Or, making the self-evident shine, dance, and catch the light
|Dec 5|| 15|
The key to a good compliment is originality. Clive James was, according to The New Yorker, “a brilliant bunch of guys.” That’s so much better than calling him a Renaissance man, a fact James knew in his/their bones.
Said Arnold Schwarzenegger looked like “a brown condom full of walnuts.”
Written The Book of My Enemy Has Been Remaindered, the perfect poem of literary schadenfreude.
Defined a sense of humour as “common sense, dancing.”
There was much more where that came from. He wrote about Japanese game shows and Hamlet and Orwell and Fellini, and he thought it was all old news. With this, he went out of his way to say it in the most novel way he could.
Or as he put it:
“All I can do is turn a phrase until it catches the light. There was a time when I got hot under the collar if the critics said I had nothing new to say. Now I realise that they had a point. My field is the self-evident. Everything I say is obvious, although I like to think that some of the obvious things I have said were not so obvious until I said them.”
Let me put a fresh coat of paint on it: Everything you have to say is obvious — so at least say it with a twist. On that note, here’s something obvious: When people die, we say all manner of nice things about them just because we should. Then we promptly forget them.
Is Clive James worth remembering? Will a leisurely flip through his pages cause one to dive deeper based solely on the sparkle of a few good sentences? Based on an enjoyable hour with Cultural Cohesion: The Essential Essays, the answer is yes.
Here’s a passing line about the Library of America series:
“Its volumes begged irresistibly to be picked up, like brilliant children.”
And here’s his riff on the great apocryphal line wherein Michelangelo says he sculpted David by simply chipping away all the marble that didn’t look like David:
“[Robert] Lowell thinks that he is chipping away the marble to get at the statue. It’s more likely that he is trying to build a statue out of marble chips.”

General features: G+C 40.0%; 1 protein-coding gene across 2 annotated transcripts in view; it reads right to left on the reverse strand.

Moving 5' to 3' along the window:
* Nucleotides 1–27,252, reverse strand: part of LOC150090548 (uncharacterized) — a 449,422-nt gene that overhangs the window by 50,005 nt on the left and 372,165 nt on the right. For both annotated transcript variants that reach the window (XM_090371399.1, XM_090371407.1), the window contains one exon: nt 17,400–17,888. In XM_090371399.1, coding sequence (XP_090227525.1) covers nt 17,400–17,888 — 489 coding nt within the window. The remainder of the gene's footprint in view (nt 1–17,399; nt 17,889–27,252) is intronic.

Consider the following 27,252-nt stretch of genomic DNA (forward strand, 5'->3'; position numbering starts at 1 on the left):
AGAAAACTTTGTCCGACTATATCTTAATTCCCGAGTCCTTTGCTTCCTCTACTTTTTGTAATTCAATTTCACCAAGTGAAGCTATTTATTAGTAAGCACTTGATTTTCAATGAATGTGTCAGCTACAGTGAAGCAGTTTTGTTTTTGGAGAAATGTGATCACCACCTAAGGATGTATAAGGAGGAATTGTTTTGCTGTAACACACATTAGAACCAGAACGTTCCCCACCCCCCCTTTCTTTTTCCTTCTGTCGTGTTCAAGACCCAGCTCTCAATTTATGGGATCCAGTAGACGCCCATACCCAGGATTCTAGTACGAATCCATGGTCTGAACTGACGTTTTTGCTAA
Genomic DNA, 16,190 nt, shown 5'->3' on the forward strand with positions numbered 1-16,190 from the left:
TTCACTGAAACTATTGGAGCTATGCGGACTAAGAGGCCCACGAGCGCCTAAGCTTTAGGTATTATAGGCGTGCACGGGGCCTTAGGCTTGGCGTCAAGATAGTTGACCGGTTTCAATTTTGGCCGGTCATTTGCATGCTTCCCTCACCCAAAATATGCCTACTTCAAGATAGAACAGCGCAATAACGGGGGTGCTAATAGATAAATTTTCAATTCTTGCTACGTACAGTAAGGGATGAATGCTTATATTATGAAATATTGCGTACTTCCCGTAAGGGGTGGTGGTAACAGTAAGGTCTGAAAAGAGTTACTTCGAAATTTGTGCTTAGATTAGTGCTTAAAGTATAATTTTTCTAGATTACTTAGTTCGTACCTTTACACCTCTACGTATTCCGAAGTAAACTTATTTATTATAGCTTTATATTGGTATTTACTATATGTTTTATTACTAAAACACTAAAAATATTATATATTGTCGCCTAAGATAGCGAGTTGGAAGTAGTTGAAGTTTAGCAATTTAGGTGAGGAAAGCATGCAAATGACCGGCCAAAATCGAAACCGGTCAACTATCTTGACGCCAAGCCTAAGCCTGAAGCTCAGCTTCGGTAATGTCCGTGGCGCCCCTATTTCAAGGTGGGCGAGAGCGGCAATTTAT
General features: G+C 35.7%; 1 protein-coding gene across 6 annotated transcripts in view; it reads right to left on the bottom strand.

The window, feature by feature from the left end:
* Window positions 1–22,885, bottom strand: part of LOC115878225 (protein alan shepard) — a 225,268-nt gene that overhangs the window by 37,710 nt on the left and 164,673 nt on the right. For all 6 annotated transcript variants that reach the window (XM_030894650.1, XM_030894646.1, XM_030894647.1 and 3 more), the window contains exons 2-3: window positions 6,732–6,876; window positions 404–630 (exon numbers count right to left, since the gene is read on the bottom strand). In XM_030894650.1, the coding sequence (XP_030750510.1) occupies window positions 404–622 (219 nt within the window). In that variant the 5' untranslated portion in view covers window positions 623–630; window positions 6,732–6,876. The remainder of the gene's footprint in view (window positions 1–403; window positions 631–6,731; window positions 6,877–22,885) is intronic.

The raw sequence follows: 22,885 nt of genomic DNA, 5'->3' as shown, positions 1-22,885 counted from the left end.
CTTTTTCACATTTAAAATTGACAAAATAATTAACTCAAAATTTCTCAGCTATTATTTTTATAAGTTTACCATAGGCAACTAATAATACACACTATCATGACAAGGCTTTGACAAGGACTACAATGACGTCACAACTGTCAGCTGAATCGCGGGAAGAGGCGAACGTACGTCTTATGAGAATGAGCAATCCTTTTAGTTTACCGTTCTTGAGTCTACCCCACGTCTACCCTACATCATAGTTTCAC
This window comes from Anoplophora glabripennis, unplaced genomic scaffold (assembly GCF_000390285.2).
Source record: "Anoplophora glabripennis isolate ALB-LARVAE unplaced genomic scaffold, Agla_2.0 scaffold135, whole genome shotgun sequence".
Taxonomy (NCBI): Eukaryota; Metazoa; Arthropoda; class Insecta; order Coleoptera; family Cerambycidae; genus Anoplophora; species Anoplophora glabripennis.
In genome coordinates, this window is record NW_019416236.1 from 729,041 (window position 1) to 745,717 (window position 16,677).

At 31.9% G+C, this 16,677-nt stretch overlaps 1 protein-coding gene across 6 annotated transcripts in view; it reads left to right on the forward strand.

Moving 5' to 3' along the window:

Of course, an insult is often where the wit burns hottest, and so it’s a pleasure to see how James backs into this one about a shoddy edition of a great book:
“Required Writing would be a treasure house even if every second page were printed upside down. Lacking the technology to accomplish this, the publishers have issued the book in paperback only, with no index, as if to prove that no matter how self-effacing its author might be, they can be even more so on his behalf.”
James was terminally ill for the last decade, the upside of which is he confronted his own mortality at length and with wit. Is there anything original to say about the final subject of them all? Sure, you can use it as an excuse to dunk on Microsoft:
“[W]hen it comes to the last word, I will multi-punch the laptop’s keyboard with my face, my fingers only halfway through the sequence that activates the most sadly beautiful of all modern rubrics, Windows Is Shutting Down. And English grammar are checking out.”
Quick quips; lightning
“Landscape painting is the obvious resource of misanthropy.”
— William Hazlitt (1778-1830)
One of those lines that comes to mind every time you wander through an art gallery.
“Among the smaller duties of life I hardly know any one more important than that of not praising where praise is not due.” — Sydney Smith (1771-1845)
By this logic, some of the best criticism is stony silence. 🤐
“I don’t think writers are sacred, but words are. They deserve respect. If you get the right ones in the right order, you might nudge the world a little or make a poem that children will speak for you when you are dead.” — Henry, in The Real Thing by Tom Stoppard (1937-)
Sentimental, but just this once we’ll allow it.
This ends the 23th issue of Get Wit Quick, where common sense does the Macarena each week. My book Elements of Wit: Mastering The Art of Being Interesting was rarely remaindered, so my enemies can stuff it. Share Clive’s best lines by tapping the ❤️ below.